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Gordon Wong Wellesley (8 December 1894 – 1980) was an Australian-born screenwriter and writer of Chinese descent. Born in Sydney in 1894 He wrote over thirty screenplays in the United States and Britain, often collaborating with the director Carol Reed. He began his career in Hollywood in the early 1930s and worked in Britain beginning about 1935. He was married to the scriptwriter Katherine Strueby. He was nominated for an Oscar for Best Writing, Original Story at the 1942 Oscars for Night Train to Munich, which was based on his novel, Report on a Fugitive.
Gordon Wellesley Wong was born in Australia, of English and Chinese descent and was educated in London.
By 1923 his short stories such as A Lesson in Cocktails were appearing in magazines. A biography around this time called him "one of the best known commercial men in the Federated Malay states."
In 1931 he was living in Kuala Lumpur. (Another article says he was from Singapore.) He was reportedly "a business man as well as a traveler, writer, explorer and official film producer for the Malayan government." A 1931 profile said he was educated at the University of London and had directed a Malayan picture called Black Sands "which created a lot of excitement in Europe".
He travelled to Hollywood in 1931, when he was 36 years old. He sold the film rights to his novel, Pagan River to Universal. He also sold a story he wrote about the Sino-Japanese war called Shanghai Interlude which was going to be made by director John Ford and star Lew Ayres.
He was using the name "Wong Wellesley" around this time. He says he did this "because with a Chinese surname I might be expected to write nothing but Chinese stories."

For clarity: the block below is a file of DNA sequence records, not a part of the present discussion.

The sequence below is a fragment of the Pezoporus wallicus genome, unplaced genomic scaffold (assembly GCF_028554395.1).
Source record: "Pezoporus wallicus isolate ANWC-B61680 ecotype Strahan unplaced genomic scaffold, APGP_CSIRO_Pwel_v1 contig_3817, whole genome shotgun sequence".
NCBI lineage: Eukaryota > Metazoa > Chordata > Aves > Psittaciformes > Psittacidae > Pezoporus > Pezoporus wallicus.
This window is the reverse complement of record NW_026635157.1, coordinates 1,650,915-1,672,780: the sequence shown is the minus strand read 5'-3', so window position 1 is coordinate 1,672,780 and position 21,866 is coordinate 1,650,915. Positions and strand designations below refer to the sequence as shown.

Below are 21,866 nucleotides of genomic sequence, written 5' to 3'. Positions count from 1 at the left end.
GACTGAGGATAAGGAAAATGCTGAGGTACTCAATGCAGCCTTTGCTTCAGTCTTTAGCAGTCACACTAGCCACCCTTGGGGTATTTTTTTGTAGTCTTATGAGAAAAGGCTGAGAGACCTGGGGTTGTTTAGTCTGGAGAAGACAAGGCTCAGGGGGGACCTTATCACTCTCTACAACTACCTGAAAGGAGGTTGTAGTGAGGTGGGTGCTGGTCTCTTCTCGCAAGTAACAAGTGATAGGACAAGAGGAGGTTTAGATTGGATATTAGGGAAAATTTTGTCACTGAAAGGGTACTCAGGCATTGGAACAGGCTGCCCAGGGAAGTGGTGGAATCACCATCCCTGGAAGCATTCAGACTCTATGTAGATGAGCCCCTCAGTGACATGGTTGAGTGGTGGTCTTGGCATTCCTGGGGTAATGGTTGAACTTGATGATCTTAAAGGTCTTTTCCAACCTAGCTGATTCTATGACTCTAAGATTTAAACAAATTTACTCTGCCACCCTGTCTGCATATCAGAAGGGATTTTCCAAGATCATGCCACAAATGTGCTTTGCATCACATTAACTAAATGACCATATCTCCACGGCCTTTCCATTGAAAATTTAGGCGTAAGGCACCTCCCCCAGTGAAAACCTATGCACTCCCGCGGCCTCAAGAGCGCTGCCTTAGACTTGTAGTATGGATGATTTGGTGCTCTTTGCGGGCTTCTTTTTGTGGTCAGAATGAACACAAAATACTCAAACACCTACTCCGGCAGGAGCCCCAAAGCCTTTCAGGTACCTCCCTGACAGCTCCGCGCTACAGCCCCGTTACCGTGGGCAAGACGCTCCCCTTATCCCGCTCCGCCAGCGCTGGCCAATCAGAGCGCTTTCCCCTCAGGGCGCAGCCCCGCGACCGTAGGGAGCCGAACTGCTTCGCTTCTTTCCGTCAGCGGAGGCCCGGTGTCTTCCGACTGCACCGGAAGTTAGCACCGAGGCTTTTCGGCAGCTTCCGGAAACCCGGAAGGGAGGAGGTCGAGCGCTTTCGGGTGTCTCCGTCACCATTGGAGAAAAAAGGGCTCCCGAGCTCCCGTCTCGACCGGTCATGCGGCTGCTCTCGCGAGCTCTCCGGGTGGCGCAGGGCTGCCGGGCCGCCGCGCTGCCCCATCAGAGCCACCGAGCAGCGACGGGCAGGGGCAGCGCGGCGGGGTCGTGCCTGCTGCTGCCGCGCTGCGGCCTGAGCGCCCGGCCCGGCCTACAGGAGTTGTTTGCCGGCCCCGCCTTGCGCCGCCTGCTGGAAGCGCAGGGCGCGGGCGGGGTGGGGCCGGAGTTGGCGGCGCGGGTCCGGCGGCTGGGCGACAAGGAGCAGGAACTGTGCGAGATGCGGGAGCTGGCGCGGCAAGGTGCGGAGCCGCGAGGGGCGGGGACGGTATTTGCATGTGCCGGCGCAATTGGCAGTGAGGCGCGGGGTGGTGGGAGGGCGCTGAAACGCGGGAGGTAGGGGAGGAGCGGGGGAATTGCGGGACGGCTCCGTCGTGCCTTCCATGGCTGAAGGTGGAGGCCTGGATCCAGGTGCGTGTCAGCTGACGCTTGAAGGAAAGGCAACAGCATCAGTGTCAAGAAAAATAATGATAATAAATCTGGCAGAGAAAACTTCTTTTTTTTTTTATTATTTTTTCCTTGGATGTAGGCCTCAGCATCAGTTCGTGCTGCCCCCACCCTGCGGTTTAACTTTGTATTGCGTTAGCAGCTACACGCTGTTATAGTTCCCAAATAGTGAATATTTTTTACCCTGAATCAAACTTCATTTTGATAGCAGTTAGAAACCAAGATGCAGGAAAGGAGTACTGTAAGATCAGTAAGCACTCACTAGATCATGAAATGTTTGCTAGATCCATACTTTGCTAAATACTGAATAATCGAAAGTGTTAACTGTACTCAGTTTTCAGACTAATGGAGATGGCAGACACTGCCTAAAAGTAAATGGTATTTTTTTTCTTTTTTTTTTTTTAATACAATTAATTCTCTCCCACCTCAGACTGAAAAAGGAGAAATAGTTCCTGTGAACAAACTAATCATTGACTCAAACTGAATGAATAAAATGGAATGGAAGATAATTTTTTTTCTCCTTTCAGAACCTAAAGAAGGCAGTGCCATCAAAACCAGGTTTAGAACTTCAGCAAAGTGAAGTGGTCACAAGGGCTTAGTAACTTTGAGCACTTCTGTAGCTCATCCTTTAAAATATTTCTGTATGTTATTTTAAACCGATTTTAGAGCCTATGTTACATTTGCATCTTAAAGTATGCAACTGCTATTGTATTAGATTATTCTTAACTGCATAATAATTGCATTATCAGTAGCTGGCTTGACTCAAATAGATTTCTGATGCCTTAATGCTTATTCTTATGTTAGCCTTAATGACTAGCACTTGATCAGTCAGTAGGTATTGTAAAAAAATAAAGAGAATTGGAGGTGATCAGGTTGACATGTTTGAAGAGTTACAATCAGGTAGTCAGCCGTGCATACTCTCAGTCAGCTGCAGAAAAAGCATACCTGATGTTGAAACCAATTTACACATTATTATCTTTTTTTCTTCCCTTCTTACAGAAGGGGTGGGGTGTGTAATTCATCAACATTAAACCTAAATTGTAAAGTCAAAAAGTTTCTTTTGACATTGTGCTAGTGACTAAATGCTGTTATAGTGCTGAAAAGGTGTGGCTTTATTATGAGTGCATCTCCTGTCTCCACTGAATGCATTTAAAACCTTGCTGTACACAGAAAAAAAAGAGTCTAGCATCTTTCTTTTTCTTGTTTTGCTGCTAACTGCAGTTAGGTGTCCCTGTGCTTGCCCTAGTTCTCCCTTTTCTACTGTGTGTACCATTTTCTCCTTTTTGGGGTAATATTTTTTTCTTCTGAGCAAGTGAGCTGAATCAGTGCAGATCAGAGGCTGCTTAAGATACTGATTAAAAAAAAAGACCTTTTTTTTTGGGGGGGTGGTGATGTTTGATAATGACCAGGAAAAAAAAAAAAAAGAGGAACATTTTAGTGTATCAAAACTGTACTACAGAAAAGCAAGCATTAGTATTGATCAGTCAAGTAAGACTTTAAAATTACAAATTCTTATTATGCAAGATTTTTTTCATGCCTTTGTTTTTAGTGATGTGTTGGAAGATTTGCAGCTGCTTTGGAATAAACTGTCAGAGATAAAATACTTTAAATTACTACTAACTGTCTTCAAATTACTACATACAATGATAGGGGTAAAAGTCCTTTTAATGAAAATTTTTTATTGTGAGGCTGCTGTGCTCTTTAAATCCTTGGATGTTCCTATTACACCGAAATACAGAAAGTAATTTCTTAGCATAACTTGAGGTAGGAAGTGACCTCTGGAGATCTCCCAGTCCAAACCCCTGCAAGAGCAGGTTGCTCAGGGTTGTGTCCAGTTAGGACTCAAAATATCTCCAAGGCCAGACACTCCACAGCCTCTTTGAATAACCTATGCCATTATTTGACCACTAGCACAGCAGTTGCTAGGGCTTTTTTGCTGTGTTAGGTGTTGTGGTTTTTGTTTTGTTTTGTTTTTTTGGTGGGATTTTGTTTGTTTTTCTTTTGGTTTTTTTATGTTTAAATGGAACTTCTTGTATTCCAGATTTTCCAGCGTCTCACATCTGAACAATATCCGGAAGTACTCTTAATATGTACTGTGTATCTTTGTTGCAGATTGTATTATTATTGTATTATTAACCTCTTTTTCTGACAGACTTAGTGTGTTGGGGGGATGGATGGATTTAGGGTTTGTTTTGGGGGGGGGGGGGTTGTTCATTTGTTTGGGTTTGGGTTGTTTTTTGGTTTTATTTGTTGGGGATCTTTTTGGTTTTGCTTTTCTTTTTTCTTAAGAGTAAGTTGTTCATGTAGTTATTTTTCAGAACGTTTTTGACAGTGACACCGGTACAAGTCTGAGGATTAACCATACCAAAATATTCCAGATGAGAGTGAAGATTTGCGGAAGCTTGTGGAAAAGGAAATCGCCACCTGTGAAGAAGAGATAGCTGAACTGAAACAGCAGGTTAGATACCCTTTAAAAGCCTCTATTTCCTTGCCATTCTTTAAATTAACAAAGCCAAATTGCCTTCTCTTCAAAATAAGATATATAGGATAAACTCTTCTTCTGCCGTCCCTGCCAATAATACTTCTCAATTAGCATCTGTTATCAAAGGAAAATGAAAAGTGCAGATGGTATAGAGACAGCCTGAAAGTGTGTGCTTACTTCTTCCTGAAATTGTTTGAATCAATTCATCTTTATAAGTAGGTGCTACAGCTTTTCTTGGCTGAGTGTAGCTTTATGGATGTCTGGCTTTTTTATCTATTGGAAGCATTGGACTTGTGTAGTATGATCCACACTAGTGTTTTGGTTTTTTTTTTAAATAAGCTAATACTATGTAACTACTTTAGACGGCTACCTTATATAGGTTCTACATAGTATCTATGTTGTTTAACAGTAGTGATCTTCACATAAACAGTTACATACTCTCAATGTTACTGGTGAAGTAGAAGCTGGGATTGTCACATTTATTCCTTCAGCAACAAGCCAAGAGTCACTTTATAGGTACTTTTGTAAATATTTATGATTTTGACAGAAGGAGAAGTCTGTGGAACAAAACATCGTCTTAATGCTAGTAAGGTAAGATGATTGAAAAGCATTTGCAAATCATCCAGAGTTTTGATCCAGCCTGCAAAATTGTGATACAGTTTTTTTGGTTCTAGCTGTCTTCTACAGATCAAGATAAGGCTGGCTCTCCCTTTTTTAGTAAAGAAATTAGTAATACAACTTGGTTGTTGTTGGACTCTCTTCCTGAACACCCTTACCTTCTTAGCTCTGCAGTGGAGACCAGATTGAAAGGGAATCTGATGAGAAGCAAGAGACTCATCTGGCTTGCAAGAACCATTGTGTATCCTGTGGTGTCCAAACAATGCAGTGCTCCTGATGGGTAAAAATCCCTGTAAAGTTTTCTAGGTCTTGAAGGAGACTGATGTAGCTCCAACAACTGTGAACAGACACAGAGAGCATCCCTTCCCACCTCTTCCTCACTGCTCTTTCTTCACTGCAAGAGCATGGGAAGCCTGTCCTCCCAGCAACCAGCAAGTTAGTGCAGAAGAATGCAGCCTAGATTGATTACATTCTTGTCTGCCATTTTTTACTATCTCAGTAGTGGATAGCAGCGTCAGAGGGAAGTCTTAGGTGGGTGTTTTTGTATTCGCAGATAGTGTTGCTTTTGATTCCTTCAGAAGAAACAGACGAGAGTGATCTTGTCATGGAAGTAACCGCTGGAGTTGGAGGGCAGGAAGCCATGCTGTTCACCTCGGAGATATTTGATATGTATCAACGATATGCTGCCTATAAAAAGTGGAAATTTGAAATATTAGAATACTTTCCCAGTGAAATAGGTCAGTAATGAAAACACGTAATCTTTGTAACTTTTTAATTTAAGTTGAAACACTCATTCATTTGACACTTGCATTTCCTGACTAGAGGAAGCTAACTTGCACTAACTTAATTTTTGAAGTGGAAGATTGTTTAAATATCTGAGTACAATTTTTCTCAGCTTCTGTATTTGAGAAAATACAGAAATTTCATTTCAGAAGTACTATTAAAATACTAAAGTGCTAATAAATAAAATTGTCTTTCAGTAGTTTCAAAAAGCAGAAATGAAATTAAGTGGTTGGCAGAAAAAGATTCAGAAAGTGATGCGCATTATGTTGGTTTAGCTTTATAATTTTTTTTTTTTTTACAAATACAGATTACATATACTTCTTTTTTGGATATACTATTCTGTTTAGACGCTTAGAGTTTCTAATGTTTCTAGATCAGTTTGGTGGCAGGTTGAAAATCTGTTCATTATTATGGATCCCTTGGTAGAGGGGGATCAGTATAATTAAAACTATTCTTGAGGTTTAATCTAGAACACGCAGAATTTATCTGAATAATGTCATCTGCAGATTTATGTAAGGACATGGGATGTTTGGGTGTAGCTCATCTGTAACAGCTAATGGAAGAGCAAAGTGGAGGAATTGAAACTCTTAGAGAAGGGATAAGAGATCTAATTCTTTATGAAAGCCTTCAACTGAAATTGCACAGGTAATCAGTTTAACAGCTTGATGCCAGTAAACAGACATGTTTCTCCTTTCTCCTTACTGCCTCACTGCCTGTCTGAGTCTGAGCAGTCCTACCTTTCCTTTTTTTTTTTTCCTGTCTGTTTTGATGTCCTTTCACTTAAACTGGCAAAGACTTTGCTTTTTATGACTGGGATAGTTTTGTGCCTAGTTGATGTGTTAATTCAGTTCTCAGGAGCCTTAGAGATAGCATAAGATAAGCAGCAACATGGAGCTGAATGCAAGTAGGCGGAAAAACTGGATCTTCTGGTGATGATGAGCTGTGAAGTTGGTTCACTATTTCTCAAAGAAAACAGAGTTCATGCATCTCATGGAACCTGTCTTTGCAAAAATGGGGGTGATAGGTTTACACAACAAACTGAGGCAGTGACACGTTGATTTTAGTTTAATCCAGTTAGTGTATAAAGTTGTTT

In early 1939 a short story of his was published, Report on a Fugitive. It was bought by 20th Century Fox who turned it into Night Train to Munich (1940), directed by Reed and written by Frank Launder and Sidney Gilliat. The film was very successful in the UK and the US. In February 1942, Wellesley earned an Oscar nomination for his story for Night Train. It was the only nomination given to a British film that year.
^According to the researcher Steve Holland, he may have been born in China, the son of Florence Edith Wellesley and an unknown father named Wong. Holland suggests that Wellesley reversed his last name and middle name.
^According to a 1952 article, Wellesley was born in Sydney in 1906 and lived there until 1933 when he moved to Malaya. "This Week's Films". Northern Standard. 7 (332). Northern Territory, Australia. 31 October 1952. p. 3. Retrieved 2019 – via National Library of Australia. However considering he was regularly publishing stories in the 1920s, it is more likely his birthdate was earlier.
^Richards, Jeffrey (2010). The Age of the Dream Palace: Cinema and Society in 1930s Britain. I.B. Tauris. p. 198. ISBN9781848851221.
^Films of the Day: A Light Mixture
Campbell, George. The Bystander; London Vol. 135, Iss. 1755, (Aug 4, 1937): 192.
^Report on a Fugitive: A Drama of the Secret Service
Gordon Wellesley. Britannia and Eve; London Vol. 18, Iss. 2, (Feb 1939): 49, 48, 50-51, 110, 112-114.
^CITATIONS LISTED FOR FILM AWARDS: Selection of l0 Best Pictures Among 50 Nominations Made by Academy PRESENTATIONS ON FEB. 26 Bette Davis Receives Mention Again -- Screen Writers and Directors Honored
New York Times 09 Feb 1942: 18.
^ SCREEN NEWS HERE AND IN HOLLYWOOD By DOUGLAS W. CHURCHILL New York Times 3 Oct 1941: 27.
^"The Silver Fleet": The Film Roosevelt Suggested to Prince Bernhard of the Netherlands The Tatler and Bystander; London Vol. 165, Iss. 2151, (Sep 16, 1942): 365.